Maybe I'll see you at the Pow Wow sometime in the future.
Bob
3565  Creative Stone Works / Moderator, Michael Hoover / Carving Tips, Tricks and Pics / Re: Abrasive mini carving wheels on: January 02, 2009, 10:53:24 am
I think the Mizzy wheels come in two grits but I could be wrong about that. They do come in two widths. I use the wider ones most of the time. I sand with Cratex rubberized abrasive wheels. I like both the Mizzy wheels and the Cratex wheels because you use them dry. It is a bit dusty as you use them so be sure to use an N95 rated dust mask. I like them because in doing the work dry you can see your progress better and it definitely goes faster. Be careful about overheating the piece as you work. Stop and feel of it frequently. The steps that I take as I carve are: 1. Use lapidary grinding wheel to rough out the piece, 2. Use Mizzy wheels to define the details, 3. Use Cratex wheels to sand out the grinding marks and to continue defining the details and 4. Use wood wheels with tumbling grit or diamond paste to finish off the work.
I prefer this method because it goes faster than using diamond wheels under/with water and the Mizzy and Cratex wheels aren't terribly expensive.
I've tried the Silicone wheels for carving/metal work and they are OK (expensive, though) but I wouldn't rave over them.
If you want a "V" shaped wheel, just hold the rotating wheel against a diamond wheel dresser surface and it will quickly grind down to the shape that you want.
Bob
3566  Creative Stone Works / Moderator, Michael Hoover / Carving Tips, Tricks and Pics / Jasper Snail on: January 01, 2009, 11:10:23 pm
Here is a photo of a snail that I carved a few years ago. I did the roughing out on my cabbing diamond grinding wheel and the finish work with a Foredom flex shaft unit using Mizzy grinding wheels and small sanding drums.

I used a local snail from the yard as a model. (Actually multiple snails because the piece was done over a period of a few days).

At one time the snail was getting kinda amorous.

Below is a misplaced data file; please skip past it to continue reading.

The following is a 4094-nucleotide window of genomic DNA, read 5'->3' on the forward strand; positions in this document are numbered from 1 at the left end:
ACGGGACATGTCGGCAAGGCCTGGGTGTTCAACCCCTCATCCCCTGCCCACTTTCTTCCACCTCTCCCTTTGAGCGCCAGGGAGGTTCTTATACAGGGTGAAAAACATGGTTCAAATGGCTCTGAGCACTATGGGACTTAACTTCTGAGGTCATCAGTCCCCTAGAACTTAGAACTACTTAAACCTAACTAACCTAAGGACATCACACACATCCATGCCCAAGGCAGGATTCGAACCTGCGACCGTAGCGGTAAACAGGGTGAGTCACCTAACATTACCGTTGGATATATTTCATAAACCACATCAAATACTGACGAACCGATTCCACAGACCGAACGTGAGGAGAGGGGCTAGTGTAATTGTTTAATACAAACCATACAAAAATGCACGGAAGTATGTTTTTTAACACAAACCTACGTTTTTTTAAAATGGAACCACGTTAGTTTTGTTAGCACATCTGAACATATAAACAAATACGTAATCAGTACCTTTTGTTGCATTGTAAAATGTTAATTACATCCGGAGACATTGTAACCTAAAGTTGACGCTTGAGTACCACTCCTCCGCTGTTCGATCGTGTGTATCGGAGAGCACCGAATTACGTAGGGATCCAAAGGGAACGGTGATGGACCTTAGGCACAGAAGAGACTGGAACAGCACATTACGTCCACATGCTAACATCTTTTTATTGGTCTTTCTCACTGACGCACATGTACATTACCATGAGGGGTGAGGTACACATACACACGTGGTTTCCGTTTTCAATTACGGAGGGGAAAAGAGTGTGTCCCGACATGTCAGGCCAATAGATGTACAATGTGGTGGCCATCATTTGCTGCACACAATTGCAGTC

Bob
3567  Lapidary Shop / Moderator, Catmandewe ( Tony ) / Discs, Wheels, Belts, Pads, and Polishing / Re: Sanding grit question. on: January 01, 2009, 02:57:01 pm
When I learned to cab many years ago it was on Silicon Carbide grinding and sanding wheels. It was before expando drums were available, so the sanding activities were really lumpy on the split belt units. Currently I use an 8" diamond grinding wheel and a 3" by 8" expando drum with Silicon Carbide belts of many different grits from 60 grit to 600 grit.  I rarely ever wear out a belt, in fact I savor the well worn belts for their flexibility on the Expando drum. It really helps in getting the flat spots out. My grinding wheel is a somewhat worn 80 grit diamond wheel. My steps are grind, sand with a worn 100 grit, worn 220 grit, worn 400 grit and finally a slight touch on the worn 600 grit belt. from there I go to the carpet covered polishing wheel with Cerium Oxide.
I have tried the Titan, Genie, Pixie, Nova wheels and resin belts and I have also taught using a combination of diamond machines, flat laps, Silicon carbide machines and such. My preference for overall speed of cabbing, final quality of results and expense of consumable materials (resin belts, diamond powders, Nova wheels and Silicon Carbide belts) is the diamond grinding wheel and Silicon Carbide/Expando combination. Because I can get many years of hard use out of a $3.45 Silicon Carbide belt I see no reason to change.
Bob
3568  The Gathering / Introductions / Re: Hello From Valley Springs, California on: January 01, 2009, 02:17:39 pm
Ron,
Yes, I take the full blame and dubious responsibility of being the same ole Bob. I am eagerly looking forward to seeing all the wonderful things that people on this forum have created and learning all that I can from these wonderful people.
I'm happy to meet at least one of the previous members of Shain's old forum. I'm also curious as to what happened to some of those members.
Bob
3569  Lapidary Shop / Moderator, Catmandewe ( Tony ) / Miscellaneous Shop Talk / Re: Cap polishing on: January 01, 2009, 10:25:20 am
I use a 12" carpet covered wheel with Cerium Oxide that rotates at about 350 rpm. The design is very similar to the Richardson's Ranch unit except they have leather on the wheel. This has been my standard unit for many years now.
Bob
3570  Stone Talk / Moderator, Hummingbirdstones ( Robin ) / Rough on the bench and slabs off the saw (general minerals board) / Re: Finished This One Last Night on: January 01, 2009, 10:10:47 am
Taogem,
It is rather easy to polish flat slabs, geode halves and flat cabs on this type of unit. When I saw the picture I said to myself...   its just like my home made unit!
To sand the flat surfaces you just move the piece front to back in a smooth movement. This is how I do the backs of my very large (up to 7" across) cabs.  My unit doesn't have as much clearance around the sanding drum as his picture shows. If I ever rebuild mine I will open it up more. Here is a picture of my work horse unit. I do 95% of my cabbing on it. I made it about 30 years ago.


Bob